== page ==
4 Ways Retiring Baby Boomers Affect the Job Market

The impact of the aging workforce on the technology and IT industry

baby boomers in tech
Tom Merton

Between 2010 and 2030, 10,000 Baby Boomers (the generation born between 1946-1964) will reach the retirement age of 65. As this generation begins to retire, the technology and IT industries will feel the impact in a few different ways. Some of these changes are great for everyone, some of them are not so great for the Baby Boomers.

1. Flexibility in the Workplace

One of the interesting ways that the aging workforce is changing the way we work is by bringing a measure of flexibility to the office.

Companies are finding that employees in this age group require different work conditions. They are less interested in working long hours, less defined by their careers, and much more interested in part time work. As a result of this trend, "quality of life" has become a key phrase. Telecommuting, job sharing, part time work and flex scheduling can be partially attributed to this generation's influence.

This is great news for you because it means you have better chances of finding a company to work for that offers these benefits to everyone, since a work-life balance is becoming more important to employers.

2. Fewer Workers = More Job Openings

As more baby boomers retire, there are fewer replacement workers to take over. This is causing what has been referred to as a "huge knowledge gap". Even if the economy is in a downturn, overall, there will still be a need for specialized workers to take over these new openings.

More importantly, Baby Boomers retiring are much more tech-literate than their parents, and will be taking full advantage of social media and internet-connected devices like tablets, smartphones, and smart TVs. This means that technology will be more heavily marketed toward Boomers and there could be opportunities for innovation with the influx of new/more frequent users of technology in the coming years.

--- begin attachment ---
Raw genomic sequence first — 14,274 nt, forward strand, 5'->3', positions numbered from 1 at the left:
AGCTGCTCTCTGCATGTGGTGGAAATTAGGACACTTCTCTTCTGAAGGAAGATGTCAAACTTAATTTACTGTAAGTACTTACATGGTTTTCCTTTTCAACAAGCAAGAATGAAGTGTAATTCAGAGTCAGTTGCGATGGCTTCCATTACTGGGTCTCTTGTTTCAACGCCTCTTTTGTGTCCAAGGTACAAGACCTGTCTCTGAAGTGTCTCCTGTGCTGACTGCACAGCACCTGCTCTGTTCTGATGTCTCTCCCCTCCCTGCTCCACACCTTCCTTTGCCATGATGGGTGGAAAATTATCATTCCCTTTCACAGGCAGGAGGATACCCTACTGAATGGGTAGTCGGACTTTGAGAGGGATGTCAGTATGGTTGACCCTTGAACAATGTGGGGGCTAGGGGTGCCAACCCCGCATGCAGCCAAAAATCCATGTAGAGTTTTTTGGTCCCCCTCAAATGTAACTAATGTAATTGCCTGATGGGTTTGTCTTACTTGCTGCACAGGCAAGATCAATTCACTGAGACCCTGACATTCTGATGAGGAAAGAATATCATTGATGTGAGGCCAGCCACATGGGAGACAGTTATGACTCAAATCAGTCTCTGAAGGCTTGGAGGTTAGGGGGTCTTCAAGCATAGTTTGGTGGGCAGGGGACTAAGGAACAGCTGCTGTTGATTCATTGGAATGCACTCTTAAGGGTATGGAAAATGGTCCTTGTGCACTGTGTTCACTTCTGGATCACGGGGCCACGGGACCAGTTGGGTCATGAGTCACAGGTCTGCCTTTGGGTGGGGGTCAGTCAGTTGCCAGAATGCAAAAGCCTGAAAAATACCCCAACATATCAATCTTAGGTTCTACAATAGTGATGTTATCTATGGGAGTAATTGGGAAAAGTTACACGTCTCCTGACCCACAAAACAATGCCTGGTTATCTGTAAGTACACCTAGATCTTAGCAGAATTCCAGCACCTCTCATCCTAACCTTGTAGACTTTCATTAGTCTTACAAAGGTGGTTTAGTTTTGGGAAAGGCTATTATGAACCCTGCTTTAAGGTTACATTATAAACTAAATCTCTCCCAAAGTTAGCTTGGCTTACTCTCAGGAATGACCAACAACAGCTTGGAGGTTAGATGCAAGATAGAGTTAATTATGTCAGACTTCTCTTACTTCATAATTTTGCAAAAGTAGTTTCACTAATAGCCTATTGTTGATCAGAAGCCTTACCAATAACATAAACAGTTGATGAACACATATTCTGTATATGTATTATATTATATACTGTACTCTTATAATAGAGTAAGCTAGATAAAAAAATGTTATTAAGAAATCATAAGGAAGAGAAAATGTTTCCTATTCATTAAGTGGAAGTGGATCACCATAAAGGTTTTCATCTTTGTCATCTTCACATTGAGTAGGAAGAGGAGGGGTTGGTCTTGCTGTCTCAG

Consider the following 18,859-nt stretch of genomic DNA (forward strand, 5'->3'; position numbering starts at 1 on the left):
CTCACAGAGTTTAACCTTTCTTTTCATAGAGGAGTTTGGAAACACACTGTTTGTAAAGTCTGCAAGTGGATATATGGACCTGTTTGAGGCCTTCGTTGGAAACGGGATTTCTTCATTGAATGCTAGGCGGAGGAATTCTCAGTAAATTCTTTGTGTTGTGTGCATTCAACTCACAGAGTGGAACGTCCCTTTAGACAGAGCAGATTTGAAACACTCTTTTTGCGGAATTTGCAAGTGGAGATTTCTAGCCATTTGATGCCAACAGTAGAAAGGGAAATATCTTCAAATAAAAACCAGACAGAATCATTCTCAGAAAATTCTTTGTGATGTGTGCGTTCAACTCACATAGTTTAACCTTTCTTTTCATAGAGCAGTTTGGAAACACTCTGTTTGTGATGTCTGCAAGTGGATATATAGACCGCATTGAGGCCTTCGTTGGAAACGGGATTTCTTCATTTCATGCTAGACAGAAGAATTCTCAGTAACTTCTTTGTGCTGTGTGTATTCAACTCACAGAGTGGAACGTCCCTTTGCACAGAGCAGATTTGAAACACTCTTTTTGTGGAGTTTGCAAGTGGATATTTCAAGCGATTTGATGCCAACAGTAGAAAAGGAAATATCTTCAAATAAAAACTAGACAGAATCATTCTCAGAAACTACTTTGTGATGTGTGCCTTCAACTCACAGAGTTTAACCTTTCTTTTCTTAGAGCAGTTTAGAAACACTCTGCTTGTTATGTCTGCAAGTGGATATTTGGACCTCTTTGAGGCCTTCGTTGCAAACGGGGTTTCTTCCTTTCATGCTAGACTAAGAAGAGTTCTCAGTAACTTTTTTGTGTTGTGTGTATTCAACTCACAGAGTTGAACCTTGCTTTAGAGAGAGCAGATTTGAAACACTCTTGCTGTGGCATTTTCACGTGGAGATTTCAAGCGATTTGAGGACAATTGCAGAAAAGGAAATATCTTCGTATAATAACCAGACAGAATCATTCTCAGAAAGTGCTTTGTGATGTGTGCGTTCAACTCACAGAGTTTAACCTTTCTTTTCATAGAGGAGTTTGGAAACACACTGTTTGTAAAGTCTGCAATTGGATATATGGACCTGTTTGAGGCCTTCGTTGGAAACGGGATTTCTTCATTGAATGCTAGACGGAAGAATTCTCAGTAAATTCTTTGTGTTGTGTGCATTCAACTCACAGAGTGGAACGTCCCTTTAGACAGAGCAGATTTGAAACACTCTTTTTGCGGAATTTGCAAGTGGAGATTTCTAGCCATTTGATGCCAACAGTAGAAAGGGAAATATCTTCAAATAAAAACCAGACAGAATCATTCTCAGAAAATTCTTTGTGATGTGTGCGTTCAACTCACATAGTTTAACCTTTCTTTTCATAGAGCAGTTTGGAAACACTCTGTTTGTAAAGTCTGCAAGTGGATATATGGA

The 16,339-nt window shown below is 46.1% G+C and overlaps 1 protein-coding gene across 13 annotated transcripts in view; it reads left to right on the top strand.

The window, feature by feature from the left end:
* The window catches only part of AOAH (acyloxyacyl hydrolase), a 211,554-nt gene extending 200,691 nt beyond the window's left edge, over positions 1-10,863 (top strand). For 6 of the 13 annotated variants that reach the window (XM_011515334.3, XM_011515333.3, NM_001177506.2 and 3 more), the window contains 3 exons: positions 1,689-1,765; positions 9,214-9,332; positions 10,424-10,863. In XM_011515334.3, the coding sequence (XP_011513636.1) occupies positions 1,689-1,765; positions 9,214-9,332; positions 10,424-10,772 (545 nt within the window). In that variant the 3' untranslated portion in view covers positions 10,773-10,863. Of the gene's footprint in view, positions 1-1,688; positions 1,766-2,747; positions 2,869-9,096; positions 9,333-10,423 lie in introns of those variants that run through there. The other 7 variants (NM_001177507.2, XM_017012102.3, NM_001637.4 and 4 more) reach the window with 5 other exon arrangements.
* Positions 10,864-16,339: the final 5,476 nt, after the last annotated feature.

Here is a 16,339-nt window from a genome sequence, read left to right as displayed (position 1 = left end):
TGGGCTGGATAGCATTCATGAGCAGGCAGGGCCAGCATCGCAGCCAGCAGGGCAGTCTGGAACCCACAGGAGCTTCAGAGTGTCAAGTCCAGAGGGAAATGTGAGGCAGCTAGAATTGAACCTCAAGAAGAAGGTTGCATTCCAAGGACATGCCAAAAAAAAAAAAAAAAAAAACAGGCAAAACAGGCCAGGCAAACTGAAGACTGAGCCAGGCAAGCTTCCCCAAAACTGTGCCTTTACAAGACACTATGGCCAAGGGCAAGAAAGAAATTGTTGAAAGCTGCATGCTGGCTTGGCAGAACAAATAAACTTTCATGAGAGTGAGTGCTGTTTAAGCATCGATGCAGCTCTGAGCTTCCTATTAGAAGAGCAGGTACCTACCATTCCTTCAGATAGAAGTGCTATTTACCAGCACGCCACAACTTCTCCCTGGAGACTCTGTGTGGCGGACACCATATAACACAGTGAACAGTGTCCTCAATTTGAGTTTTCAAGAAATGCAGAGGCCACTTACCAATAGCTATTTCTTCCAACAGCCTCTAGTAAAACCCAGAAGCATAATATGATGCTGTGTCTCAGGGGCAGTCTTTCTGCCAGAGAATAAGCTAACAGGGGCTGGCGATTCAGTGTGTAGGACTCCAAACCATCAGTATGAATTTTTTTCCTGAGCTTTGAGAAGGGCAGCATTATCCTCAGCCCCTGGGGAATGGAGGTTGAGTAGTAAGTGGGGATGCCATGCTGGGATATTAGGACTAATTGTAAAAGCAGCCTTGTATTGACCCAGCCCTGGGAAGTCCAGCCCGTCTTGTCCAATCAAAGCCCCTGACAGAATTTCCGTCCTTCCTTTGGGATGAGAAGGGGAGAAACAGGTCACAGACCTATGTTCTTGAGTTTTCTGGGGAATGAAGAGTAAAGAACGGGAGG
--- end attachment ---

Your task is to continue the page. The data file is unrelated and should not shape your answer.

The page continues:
There’s a slight problem with this point that is discussed in the next point.

3. A Later Retirement Age

Due to issues with Social Security as well as the continuing rising costs of living, The unfortunate reality for many baby boomers is that full retirement is not financially viable.

As a result, many will need to continue working, at least part time, to support themselves. This is a double-edged sword if you’re seeking employment because the niche you want to fill may still be filled by someone who just can’t afford to move on at this time. A good strategy to counter this problem would be to make sure you’re super specialized with unique skills and experience such as by learning a new coding language. This way, you don’t necessarily have to wait for that position to be vacated to get the same kind of employment.

4. Wages Increase In Specialized Vacated Positions

In the labor market, and specifically in the technology job market, when there are jobs available and not enough workers, wages go up to attract and retain the necessary workers.

A large group of Baby Boomer retirements is no exception. Most tech-related positions are expected to have some form of salary increase in 2016, according to the US Bureau of Labor Statistics.

This will mean that more people will then become interested in jobs in technology. Since companies need workers, and because it can take a long time for new workers to get the skills needed, tech companies will put pressure on the US government to increase the number of new visas approved in a given year. Most notably, the H-1B visa, since this is the one most impacted by the tech industry.

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